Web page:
Violent thunderstorms barreled through the Ohio Valley and mid-Atlantic regions of the eastern United States late on Thursday, killing two people and cutting power to more than 130,000 homes and businesses in New York, Ohio and Pennsylvania.
The storms spawned at least one tornado, which touched down in Elmira, New York, toppling trees and ripping off rooftops, the National Weather Service said.
Officials in Pennsylvania and New York reported two storm-related deaths.
A woman camping in Genesee, Pennsylvania, near the New York state line, took refuge from the storm in her car. She was killed when a tree fell on the car, said Potter County emergency services director John Hetrick.
New York City police said a 61-year-old man in Brooklyn's Cobble Hill neighborhood was killed when scaffolding at a church collapsed on him as the storm passed through near 8 p.m.
He was identified as Richard Schwartz, a longtime assistant attorney general in New York who was at the forefront of investigations involving such high profile targets as Microsoft and the National Football League.
"It's possible lightning struck the top of the roof, causing some bricks to fall on top of the scaffolding," said a police spokesman.
The storms forced the cancellation of over 900 flights on Thursday, according to FlightAware, a Texas-based company that tracks the status of flights. The highest number of cancellations was at LaGuardia Airport in New York.
The one reported tornado hit Elmira's east side hardest. In one four-block neighborhood, most homes had trees toppled on them, street signs were bent and tree trunks had debris wrapped around them. Several cars were crushed by downed trees.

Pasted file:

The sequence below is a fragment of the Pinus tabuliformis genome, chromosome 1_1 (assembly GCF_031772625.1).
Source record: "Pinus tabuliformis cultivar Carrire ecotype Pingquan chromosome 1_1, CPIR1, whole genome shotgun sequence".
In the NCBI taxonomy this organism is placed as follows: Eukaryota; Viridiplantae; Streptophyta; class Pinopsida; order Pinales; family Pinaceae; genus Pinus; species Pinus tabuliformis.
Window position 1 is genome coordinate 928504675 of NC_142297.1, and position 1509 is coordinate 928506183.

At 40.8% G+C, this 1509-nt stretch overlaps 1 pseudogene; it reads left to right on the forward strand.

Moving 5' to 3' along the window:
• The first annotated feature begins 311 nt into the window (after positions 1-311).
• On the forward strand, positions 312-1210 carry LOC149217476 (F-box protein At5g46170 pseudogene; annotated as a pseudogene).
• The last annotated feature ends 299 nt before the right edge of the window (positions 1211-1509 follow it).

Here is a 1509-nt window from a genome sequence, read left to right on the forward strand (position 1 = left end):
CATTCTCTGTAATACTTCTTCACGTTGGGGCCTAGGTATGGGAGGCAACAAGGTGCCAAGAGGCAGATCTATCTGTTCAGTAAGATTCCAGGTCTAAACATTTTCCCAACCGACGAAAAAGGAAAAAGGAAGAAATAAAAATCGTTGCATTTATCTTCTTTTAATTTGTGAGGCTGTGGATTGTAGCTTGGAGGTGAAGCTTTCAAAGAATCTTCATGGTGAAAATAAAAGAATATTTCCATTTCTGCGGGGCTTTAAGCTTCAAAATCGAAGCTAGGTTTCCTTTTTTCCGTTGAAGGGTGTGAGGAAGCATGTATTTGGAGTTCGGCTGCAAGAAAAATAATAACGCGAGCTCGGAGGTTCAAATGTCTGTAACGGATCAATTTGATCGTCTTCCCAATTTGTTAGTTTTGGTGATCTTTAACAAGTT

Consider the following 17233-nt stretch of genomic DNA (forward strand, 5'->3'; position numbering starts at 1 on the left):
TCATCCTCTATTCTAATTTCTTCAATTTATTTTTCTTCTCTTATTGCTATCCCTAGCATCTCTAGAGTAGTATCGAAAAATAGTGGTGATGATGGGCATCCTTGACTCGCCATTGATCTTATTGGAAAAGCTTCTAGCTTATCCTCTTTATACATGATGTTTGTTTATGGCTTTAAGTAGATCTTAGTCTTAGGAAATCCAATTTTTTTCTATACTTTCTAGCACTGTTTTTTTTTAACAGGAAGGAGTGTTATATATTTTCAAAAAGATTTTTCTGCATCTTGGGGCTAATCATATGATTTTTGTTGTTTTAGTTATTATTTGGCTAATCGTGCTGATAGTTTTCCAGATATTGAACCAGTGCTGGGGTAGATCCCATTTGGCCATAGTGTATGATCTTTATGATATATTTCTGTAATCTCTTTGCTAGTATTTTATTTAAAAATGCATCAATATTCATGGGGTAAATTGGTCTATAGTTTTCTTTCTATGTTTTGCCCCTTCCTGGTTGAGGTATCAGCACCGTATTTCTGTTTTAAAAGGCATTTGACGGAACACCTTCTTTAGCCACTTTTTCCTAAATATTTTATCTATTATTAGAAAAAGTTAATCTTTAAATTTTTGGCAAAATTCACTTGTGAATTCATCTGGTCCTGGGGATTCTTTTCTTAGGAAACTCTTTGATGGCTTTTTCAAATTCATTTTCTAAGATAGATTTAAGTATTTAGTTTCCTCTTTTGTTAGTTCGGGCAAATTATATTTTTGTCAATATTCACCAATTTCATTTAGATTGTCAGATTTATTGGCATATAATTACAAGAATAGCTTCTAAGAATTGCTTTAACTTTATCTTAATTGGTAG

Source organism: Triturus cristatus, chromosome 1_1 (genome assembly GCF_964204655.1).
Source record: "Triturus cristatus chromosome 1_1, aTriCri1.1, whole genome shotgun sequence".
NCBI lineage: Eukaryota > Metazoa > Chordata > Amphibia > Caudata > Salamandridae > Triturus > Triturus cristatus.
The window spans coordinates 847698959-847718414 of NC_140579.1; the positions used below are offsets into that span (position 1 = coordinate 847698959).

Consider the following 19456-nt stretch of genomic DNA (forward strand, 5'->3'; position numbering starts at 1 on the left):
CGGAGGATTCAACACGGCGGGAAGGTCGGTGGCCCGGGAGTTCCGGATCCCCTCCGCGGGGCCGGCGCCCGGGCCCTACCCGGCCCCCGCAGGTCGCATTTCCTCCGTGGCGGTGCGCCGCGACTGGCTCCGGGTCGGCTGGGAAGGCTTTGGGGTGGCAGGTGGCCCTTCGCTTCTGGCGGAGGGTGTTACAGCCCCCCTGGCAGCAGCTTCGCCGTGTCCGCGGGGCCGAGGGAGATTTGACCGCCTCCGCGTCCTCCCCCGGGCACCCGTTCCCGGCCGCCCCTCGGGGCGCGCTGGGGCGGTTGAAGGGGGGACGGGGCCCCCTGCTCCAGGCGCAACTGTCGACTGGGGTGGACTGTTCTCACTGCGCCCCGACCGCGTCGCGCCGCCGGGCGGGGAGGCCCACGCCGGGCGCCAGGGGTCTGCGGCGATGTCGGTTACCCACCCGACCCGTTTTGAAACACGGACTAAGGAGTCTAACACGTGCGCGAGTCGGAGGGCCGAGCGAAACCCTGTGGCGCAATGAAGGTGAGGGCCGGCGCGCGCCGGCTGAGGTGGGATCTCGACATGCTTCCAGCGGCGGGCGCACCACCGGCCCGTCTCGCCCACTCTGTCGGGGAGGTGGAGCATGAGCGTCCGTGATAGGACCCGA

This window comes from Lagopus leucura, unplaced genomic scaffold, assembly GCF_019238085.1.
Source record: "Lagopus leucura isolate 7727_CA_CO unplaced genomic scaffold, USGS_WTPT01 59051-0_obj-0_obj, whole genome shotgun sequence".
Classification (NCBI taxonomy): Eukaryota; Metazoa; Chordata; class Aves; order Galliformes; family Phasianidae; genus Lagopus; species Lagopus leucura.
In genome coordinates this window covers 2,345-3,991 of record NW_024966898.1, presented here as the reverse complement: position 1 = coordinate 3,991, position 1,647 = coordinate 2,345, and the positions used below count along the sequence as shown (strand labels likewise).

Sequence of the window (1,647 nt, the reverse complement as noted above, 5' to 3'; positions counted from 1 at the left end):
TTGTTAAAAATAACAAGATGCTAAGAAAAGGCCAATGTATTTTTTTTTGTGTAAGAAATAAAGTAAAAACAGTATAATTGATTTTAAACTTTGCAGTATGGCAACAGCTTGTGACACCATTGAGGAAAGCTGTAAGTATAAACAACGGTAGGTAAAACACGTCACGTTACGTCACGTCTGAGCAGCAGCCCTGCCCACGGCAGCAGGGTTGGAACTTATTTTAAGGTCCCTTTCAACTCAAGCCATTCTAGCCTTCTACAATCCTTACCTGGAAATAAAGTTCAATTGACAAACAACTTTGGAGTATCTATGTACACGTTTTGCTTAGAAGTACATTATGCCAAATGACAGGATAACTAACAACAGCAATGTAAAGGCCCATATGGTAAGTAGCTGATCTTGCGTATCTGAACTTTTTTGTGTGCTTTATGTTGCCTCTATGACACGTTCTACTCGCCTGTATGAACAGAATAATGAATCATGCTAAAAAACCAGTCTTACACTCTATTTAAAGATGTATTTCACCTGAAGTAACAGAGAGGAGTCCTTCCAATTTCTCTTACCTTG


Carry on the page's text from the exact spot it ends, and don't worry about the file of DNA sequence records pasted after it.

One two-story brick building had most of its second story torn off in the storm, and most power remained out for the city's 29,000 residents on Friday morning.
Meteorologists said 70-mile-per-hour (113-kph) winds were reported in parts of Ohio, Kentucky, Pennsylvania and Oklahoma.
As the storms sent black, menacing clouds across cities and open country, hail ranging from dime- to quarter-sized fell in some areas of Pennsylvania, AccuWeather.com said.
By midday Friday, utilities across the region had made only modest progress in restoring power, with more than 130,000 homes and businesses still without electricity.
Pennsylvania accounted for a majority of those still without power, with more than 85,000 customers in the dark early Friday, according to electric companies serving the region.
Roughly 34,000 people in New York were without power, most of them in the southern-tier region near Elmira, according to NYSEG. About 13,500 customers in eastern Ohio were still offline, according to AEP Ohio.
The storms formed along a cold front stretching from the Ohio Valley into the northeast, bringing the threat of damaging winds, hail and tornadoes, according to the Weather Channel.